House prices in Dublin fall for first time in 7 years

House prices in Dublin fall for first time in 7 years

Property prices have fallen in Dublin for the first time in seven years but continue to rise outside the capital.

However, inflation is slowing in most markets, prompting suggestions that prices may soon level off.

An increase in the supply of housing is being credited as the reason for the slowdown in inflation as the number of new dwelling completions is expected to increase this year in comparison to last year.

The latest Residential Property Price report from the CSO shows that prices in Dublin dropped by 0.2% in the year ending July, with Dun Laoghaire-Rathdown dropping by 6.3%. Prices in the rest of the country were 4.8% higher in the year to July.

Overall, prices are now 17.3% lower than the peak of the market in 2007 and have increased by 84.7% from the lowest point in 2013.

July 2019 saw more than 4,300 houses sold - a 5.2% increase on the same month in 2018, with new builds accounting for almost one-fifth of these.

Revenue data also shows that there were 1,360 first-time buyers in July 2019 - a 6.5% increase on July 2018.

The CSO report notes that households paid a median price of €255,000 for a property in the last 12 months, with the 10 most expensive Eircode districts in the country all in Dublin. Outside the capital, Greystones, Dunboyne, Bray, Kinsale and Ballincollig are among the most expensive areas to buy.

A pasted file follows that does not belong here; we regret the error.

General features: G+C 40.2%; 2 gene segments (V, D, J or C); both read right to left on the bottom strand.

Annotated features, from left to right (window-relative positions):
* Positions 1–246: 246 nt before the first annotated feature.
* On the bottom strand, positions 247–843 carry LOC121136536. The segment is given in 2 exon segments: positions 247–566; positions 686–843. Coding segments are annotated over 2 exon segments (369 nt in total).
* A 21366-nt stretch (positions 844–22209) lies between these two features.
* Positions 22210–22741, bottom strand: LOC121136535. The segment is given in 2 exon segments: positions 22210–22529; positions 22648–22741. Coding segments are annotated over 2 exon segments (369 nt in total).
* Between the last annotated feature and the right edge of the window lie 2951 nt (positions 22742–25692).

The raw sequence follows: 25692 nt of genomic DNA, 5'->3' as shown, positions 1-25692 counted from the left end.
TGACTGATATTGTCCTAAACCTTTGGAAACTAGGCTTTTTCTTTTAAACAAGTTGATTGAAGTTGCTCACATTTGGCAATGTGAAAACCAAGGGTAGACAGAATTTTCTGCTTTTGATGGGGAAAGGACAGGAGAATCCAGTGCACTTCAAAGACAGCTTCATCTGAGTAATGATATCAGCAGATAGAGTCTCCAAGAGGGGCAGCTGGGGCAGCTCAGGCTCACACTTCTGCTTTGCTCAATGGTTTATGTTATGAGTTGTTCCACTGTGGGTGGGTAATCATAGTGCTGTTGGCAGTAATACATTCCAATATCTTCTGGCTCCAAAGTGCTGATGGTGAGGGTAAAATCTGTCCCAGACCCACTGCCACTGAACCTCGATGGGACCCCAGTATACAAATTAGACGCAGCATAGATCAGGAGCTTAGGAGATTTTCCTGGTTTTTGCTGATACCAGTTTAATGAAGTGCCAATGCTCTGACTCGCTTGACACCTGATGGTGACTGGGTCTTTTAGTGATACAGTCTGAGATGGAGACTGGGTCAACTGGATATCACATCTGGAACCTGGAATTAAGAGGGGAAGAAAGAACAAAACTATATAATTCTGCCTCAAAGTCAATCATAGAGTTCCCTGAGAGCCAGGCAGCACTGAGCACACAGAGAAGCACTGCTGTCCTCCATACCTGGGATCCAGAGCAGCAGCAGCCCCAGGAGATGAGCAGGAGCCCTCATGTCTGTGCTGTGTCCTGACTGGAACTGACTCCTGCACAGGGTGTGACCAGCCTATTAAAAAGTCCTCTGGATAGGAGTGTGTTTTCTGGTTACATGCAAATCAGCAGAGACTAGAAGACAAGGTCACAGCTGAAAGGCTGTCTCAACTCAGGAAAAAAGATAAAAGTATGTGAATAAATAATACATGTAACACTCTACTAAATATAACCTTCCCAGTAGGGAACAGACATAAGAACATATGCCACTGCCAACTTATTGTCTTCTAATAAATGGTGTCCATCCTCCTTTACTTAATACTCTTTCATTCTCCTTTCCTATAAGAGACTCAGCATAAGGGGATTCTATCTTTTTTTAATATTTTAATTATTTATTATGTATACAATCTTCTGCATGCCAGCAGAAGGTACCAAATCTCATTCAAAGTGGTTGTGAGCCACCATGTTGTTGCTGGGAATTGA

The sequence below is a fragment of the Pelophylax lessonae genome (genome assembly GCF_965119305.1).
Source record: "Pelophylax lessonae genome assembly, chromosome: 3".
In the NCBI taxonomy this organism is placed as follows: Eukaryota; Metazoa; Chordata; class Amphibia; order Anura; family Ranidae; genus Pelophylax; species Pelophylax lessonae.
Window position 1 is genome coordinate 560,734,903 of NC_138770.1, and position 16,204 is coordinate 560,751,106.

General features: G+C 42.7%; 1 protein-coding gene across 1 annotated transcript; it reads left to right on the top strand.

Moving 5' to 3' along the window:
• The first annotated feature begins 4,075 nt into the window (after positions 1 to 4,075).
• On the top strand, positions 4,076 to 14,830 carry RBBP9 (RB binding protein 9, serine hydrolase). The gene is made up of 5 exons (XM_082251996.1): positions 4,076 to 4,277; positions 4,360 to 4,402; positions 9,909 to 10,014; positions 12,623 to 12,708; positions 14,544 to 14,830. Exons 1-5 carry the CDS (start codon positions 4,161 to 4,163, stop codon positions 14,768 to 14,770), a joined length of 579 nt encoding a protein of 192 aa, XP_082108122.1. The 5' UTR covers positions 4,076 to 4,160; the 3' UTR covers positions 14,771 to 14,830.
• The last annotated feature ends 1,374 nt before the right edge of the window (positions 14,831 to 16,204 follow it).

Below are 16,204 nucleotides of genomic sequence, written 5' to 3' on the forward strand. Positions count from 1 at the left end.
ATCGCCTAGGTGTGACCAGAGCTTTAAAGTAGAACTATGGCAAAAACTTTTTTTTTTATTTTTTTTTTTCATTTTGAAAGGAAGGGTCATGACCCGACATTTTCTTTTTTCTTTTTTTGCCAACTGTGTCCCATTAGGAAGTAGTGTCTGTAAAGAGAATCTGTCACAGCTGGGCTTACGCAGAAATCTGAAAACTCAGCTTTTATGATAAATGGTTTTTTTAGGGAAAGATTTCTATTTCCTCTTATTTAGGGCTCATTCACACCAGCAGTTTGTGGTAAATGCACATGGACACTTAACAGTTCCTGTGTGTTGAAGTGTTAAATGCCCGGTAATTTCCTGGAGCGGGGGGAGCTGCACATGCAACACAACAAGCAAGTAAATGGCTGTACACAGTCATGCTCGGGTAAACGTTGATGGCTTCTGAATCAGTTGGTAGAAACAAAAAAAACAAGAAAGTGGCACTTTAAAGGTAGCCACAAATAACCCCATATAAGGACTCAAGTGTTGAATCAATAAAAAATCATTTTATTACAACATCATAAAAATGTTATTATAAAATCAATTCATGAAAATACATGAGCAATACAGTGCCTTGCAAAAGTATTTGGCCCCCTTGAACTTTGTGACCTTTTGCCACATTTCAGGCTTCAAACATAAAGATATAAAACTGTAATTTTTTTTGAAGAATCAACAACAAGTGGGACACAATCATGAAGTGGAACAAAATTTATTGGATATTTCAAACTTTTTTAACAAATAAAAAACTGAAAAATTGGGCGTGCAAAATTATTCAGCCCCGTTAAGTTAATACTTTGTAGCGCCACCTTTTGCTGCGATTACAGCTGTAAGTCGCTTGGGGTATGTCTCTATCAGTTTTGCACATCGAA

Meanwhile, new figures from the Central Bank shows that the number of investment properties in mortgage arrears for more than 90 days has risen once again.

Some 15% of buy-to-let loans were in arrears for more than 90 days, according to the report.

The number of principal dwellings in arrears for more than 90 days remains broadly unchanged, according to the Central Bank, while there has been a decline in the number of accounts in arrears for more than 720 days.

Some 25 homes were taken into possession by non-bank entities during the quarter, down slightly on the previous quarter. Of the properties taken into possession during the quarter, 10 were repossessed on foot of a Court Order, while the remaining 15 were voluntarily surrendered or abandoned.

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Significant slowdown in property price increases, according to CSO figuresSignificant slowdown in property price increases, according to CSO figures

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